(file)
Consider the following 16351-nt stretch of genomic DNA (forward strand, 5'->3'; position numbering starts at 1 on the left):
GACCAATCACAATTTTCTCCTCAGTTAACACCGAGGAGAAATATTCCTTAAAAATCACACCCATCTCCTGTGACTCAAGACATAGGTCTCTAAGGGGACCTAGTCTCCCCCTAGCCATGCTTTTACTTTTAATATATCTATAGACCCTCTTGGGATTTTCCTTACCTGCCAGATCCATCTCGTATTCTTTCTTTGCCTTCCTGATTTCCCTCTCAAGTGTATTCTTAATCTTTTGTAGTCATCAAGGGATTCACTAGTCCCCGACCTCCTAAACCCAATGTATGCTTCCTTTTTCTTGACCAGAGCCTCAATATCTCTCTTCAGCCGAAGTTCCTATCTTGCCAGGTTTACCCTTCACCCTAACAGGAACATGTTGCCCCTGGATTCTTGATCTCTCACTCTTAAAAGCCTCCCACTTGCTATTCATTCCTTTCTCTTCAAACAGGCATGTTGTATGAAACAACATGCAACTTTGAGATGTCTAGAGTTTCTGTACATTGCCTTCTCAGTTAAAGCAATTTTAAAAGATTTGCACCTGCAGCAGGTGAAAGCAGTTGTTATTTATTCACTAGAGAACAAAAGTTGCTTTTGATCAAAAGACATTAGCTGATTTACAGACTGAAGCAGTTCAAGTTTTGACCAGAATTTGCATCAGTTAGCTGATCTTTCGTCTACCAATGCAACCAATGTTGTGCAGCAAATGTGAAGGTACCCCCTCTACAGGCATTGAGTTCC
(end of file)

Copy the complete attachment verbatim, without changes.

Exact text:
Consider the following 16351-nt stretch of genomic DNA (forward strand, 5'->3'; position numbering starts at 1 on the left):
GACCAATCACAATTTTCTCCTCAGTTAACACCGAGGAGAAATATTCCTTAAAAATCACACCCATCTCCTGTGACTCAAGACATAGGTCTCTAAGGGGACCTAGTCTCCCCCTAGCCATGCTTTTACTTTTAATATATCTATAGACCCTCTTGGGATTTTCCTTACCTGCCAGATCCATCTCGTATTCTTTCTTTGCCTTCCTGATTTCCCTCTCAAGTGTATTCTTAATCTTTTGTAGTCATCAAGGGATTCACTAGTCCCCGACCTCCTAAACCCAATGTATGCTTCCTTTTTCTTGACCAGAGCCTCAATATCTCTCTTCAGCCGAAGTTCCTATCTTGCCAGGTTTACCCTTCACCCTAACAGGAACATGTTGCCCCTGGATTCTTGATCTCTCACTCTTAAAAGCCTCCCACTTGCTATTCATTCCTTTCTCTTCAAACAGGCATGTTGTATGAAACAACATGCAACTTTGAGATGTCTAGAGTTTCTGTACATTGCCTTCTCAGTTAAAGCAATTTTAAAAGATTTGCACCTGCAGCAGGTGAAAGCAGTTGTTATTTATTCACTAGAGAACAAAAGTTGCTTTTGATCAAAAGACATTAGCTGATTTACAGACTGAAGCAGTTCAAGTTTTGACCAGAATTTGCATCAGTTAGCTGATCTTTCGTCTACCAATGCAACCAATGTTGTGCAGCAAATGTGAAGGTACCCCCTCTACAGGCATTGAGTTCC